Friday, 10 February 2017

Hulk [2016] #2 - Marvel Comics

HULK No. 2, March 2017
Focusing almost exclusively upon Jennifer Walters’ battle for justice in the courts “as an effective lawyer”, Issue Two of “Hulk” makes it incredibly clear that the titular character’s alter-ego is “not doing so good” trying to “just go about her day." For whilst the twenty-page periodical doesn’t actually feature an appearance by the “savage” human mutate, it does make it abundantly clear that lurking beneath the thin veneer of normalcy, Stan Lee’s co-creation is waiting to erupt, and no manner of 'tasty pastry' is going to keep the former member of the Fantastic Four at bay for long.

Indeed, Mariko Tamaki’s second instalment of “Deconstructed” seems to contain little else but ‘set-pieces’ which continually test Jen’s patience and temper, even when the “very capable person” is trying to mind her own business sipping a hot drink whilst sat in a snow-covered playground or desperately trying to calm herself as she watches a programme concerning “scrumptious strawberry shortcake” on her mobile phone; “Breathe. Please. You can do this. Make this stop. I can’t. Please.” It’s certainly abundantly clear that the female graphic novelists’ narrative is all about the attorney not transforming into the emerald-skinned Avenger when “the persistent-but-well-meaning woman who’s trying to write about” her startles the green-eyed Walters as she is “dealing with the loss of her cousin” Bruce Banner. 

Such emotionally exhausting, and arguably inactive shenanigans, unless one counts children having a snowball fight in Central Park, could easily have made Mariko’s sedentary storyline a somewhat monotonous, almost wearisome reading experience. But fortunately, this progressively bleak look into She-Hulk’s “regular human world” is punctuated with Jen’s increasingly unpleasant meeting with Mister Tick and newest client Maise Brewn’s unnerving conversation with the terrified recluse’s sinister, heavily-shadowed protective flatmate…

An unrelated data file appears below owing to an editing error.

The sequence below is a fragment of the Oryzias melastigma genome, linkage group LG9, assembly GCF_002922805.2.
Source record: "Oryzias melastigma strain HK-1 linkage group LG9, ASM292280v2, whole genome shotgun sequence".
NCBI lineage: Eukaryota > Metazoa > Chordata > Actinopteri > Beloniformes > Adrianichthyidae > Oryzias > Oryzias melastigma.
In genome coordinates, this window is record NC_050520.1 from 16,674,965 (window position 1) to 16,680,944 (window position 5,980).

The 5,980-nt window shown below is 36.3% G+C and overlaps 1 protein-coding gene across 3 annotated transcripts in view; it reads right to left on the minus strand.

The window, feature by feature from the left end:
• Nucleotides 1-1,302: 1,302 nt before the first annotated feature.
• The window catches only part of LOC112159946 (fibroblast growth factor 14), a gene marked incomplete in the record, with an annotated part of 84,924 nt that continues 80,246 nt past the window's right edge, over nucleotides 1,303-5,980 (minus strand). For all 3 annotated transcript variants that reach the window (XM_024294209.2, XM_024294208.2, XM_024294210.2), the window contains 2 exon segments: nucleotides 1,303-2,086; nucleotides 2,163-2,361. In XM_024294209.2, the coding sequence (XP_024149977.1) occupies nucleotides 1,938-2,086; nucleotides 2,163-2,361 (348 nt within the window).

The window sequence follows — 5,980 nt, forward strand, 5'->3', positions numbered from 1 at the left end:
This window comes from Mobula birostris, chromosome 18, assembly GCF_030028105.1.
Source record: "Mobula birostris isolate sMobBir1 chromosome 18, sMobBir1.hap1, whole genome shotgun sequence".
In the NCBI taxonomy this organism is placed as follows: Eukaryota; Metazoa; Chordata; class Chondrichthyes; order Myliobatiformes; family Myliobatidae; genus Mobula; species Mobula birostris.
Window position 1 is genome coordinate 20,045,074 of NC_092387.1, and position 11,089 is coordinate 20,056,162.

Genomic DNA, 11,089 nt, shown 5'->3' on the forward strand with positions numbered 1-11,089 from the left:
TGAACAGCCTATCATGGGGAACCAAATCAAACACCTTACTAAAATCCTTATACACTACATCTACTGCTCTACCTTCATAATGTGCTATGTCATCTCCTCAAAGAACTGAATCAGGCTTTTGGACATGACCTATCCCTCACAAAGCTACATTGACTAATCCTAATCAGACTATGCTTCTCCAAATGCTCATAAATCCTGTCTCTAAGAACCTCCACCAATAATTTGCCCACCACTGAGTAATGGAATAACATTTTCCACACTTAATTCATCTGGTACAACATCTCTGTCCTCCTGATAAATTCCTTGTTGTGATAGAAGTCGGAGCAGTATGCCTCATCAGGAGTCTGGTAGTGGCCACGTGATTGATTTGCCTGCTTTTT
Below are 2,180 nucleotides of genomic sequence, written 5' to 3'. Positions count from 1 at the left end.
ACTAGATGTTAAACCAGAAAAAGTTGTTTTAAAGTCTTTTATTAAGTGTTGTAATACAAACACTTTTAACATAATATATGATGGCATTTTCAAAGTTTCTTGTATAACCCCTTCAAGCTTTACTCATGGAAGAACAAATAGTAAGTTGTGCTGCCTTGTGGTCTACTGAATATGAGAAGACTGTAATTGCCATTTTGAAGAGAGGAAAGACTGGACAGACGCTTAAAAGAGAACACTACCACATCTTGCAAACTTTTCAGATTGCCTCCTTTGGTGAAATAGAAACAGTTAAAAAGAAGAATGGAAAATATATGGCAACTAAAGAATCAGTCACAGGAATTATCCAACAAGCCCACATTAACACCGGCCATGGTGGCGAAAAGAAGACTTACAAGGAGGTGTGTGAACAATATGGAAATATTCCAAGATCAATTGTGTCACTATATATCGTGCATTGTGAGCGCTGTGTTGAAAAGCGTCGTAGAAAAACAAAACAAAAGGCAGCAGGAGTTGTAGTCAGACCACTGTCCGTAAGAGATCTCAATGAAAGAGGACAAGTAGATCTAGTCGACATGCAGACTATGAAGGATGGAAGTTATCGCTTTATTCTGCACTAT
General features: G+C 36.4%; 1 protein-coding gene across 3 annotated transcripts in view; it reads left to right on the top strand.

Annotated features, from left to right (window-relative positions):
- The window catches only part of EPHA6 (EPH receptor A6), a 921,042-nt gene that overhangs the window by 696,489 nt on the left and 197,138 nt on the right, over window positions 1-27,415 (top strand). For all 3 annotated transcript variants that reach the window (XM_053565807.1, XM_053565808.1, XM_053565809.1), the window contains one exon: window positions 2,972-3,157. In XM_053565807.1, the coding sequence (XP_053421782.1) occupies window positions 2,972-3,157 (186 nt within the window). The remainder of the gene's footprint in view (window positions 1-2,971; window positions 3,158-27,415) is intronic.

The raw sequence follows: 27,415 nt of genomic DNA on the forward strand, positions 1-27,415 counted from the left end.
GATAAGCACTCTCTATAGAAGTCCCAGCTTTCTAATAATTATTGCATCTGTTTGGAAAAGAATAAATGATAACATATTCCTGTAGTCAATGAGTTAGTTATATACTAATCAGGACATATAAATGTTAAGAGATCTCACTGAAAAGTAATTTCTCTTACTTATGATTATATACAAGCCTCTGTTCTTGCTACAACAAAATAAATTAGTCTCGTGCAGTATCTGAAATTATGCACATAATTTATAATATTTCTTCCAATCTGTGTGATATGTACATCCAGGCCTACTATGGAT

Sadly, this comic’s artwork by Nico Leon and Dalibor Talajic definitely doesn’t live up to the high standard set by Tamaki’s writing. In fact, besides the manga-like features the book's illustrators bestow upon the faces of the playground’s adolescent occupants, and the secluded Inhuman’s wonderfully vulnerable demeanour whilst sat trapped within her home as a thuggish landlord loudly pounds upon her front door, this comic’s breakdown’s are arguably competently-drawn at best.
The variant cover art of "HULK" No. 2 by Elizabeth Torque


  1. You timed this review well, Simon, as I only just read this comic this morning. I have to agree with most of your review although I found no fault with the artwork. Different strokes for different folks, huh? The story may be a slow burner but I am definitely hooked. This is not the confident, carefree and happy Jen I am so used to seeing.

    1. Nice to dovetail in with your reading schedule, Bryan :-) I am admittedly far more inclined to enjoy a comic if I like the artwork and sadly this title's 'minimalist' look isn't doing it for me. However, the writing is superb, and I'll be sticking with it for a couple more issues at least.